After seeing Ricardo Vidort's milonga in Rome, I started to look for other milongas from that generation... and remembered Ricardo Suarez, who was five years older than Ricardo Vidort and celebrated his 90th birthday a few weeks ago.
When I first watched him in Maipu 444 six or seven years ago I didn't know who he was: he certainly appeared to be the oldest dancer there, and yet didn't miss out many tandas. I kept watching him because he seemed to have an incredibly precise sense of the beat: he seemed more 'on the beat' than anyone else in a room full of some of the most experienced tangueros in Buenos Aires. Every time I've been there I've seen him at a milonga two or three evenings a week, dancing most tandas, dancing with old and young, dancing all evening.
His movements aren't big, but look very precise. Small movements doesn't mean movements without energy: his steps are absolutely decisive. That back-step has a sudden precision to it: you don't need to take a big back step to get the energy of the movement. As usual it's not what you do it's how you do it. Useful on crowded floors, and also useful if you want to keep dancing all night: no energy is wasted.
There have been a few recent videos related to his birthday, and several are milonga. The feeling that he's more 'on the beat' than anyone else is still there, and I assume that his partners are exactly with him, very precisely on the beat too. (There's nothing approximate about 'on the beat' in traditional Buenos Aires tango, as I've been reminded a few times while there.)
For some reason the 'embed' isn't working: the video is here. Abretango also has other videos of Ricardo's birthday celebrations.
Here's Ricardo and the late Enriquetta Kleinmann at Ricardo's 89th birthday last year, a well-lit and very clear video. (You have to fast forward to about 2:40 to get to the dance.) Same music: curious how similar Tati Caviglia and Enriquetta Kleinman are, both in height and dance, although I think Enriquetta looks more assured.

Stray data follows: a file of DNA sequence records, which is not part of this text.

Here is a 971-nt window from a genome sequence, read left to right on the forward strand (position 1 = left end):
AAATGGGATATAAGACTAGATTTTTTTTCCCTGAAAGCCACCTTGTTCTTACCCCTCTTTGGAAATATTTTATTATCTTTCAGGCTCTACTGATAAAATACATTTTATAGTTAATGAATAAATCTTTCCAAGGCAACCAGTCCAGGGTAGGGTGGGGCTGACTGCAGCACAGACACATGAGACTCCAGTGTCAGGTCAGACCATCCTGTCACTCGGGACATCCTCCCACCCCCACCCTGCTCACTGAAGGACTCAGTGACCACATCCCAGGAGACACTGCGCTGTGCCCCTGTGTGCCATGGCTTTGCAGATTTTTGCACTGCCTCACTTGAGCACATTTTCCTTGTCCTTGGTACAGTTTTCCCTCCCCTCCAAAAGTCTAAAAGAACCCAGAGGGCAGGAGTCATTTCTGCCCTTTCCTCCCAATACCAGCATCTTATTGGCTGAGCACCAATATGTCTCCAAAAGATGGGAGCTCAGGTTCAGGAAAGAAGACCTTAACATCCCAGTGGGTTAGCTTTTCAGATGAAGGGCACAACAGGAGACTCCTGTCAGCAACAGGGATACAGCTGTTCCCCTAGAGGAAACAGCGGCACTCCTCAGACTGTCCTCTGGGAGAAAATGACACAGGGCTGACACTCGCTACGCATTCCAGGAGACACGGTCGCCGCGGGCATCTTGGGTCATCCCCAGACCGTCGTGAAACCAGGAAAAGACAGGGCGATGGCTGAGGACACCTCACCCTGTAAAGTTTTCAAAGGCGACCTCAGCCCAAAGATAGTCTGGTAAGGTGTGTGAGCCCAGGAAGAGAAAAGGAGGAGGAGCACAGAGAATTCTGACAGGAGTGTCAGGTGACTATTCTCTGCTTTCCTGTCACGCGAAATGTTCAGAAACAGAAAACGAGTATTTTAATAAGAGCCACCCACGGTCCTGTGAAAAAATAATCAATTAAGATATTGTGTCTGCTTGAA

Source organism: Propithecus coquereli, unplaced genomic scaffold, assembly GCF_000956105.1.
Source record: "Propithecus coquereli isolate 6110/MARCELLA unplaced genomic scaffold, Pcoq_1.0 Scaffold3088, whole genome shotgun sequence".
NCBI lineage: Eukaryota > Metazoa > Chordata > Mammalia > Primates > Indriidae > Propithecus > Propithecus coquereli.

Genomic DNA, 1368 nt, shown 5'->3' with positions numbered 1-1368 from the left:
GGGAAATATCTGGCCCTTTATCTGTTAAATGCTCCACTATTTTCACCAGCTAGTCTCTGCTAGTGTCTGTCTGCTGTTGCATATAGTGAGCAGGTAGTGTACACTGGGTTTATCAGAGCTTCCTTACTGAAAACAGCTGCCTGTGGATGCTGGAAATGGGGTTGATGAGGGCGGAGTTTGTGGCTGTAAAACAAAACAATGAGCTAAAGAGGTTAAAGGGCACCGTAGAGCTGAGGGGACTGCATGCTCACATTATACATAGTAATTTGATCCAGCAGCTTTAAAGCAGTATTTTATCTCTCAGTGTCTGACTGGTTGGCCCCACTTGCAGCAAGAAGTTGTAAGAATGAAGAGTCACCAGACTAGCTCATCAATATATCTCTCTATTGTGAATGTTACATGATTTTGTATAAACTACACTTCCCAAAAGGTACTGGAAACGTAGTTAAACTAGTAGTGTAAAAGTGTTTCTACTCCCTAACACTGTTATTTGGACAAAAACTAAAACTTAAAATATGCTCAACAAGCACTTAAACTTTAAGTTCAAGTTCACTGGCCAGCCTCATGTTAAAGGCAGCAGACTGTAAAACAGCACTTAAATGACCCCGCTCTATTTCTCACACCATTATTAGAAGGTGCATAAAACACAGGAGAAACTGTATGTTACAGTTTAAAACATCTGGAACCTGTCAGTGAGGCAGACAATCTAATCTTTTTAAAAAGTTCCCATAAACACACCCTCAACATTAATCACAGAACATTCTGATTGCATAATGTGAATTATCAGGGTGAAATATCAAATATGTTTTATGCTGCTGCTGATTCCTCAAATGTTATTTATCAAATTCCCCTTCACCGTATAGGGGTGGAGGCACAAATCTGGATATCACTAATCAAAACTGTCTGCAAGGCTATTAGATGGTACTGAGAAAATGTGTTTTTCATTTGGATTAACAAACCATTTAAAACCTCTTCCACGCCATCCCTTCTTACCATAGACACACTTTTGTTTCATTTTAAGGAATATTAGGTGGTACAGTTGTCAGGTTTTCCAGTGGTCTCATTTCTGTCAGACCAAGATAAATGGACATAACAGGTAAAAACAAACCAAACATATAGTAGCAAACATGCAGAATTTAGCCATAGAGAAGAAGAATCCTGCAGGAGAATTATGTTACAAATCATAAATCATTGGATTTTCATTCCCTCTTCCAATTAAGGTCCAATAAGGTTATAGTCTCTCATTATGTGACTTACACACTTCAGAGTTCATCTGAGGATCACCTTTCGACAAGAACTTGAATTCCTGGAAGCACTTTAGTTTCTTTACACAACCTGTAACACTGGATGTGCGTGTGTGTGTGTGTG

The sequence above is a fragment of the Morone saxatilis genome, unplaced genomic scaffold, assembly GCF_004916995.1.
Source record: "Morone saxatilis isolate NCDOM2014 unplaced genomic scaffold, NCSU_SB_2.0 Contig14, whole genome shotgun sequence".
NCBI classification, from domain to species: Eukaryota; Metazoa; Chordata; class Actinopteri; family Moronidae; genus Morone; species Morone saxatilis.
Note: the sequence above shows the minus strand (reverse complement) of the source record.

And to return to the 90th birthday: Ricardo Suarez dancing with Muma. Not a milonga, but a lovely tango. The film is mainly close up on upper body, and the movements of the dancers are very clear, and it's extraordinary just how much movement there is, up and down, side to side and round, little movements back and forth, like a conversation. It's not exaggerated, and it is precise. But when the camera does pull back... Muma is dancing barefoot! Wonderful. In conversation once, a 'porteña' deplored women wearing jeans to milongas: But, I said, just last night I saw Muma at Cachirulo in jeans! 'Ah! Well. Muma!' she replied. Muma can wear jeans to a milonga, and she can dance barefoot too. But that's Muma.
One thing clear in this clip: Muma and Ricardo actually look as if they are dancing together, and enjoy dancing together. Sad to say, that's not so with some of the other dancers visible. A pity they are surrounded with dancing that seems to lack this personal, interior absorption, lost to the world in each other for a few moments.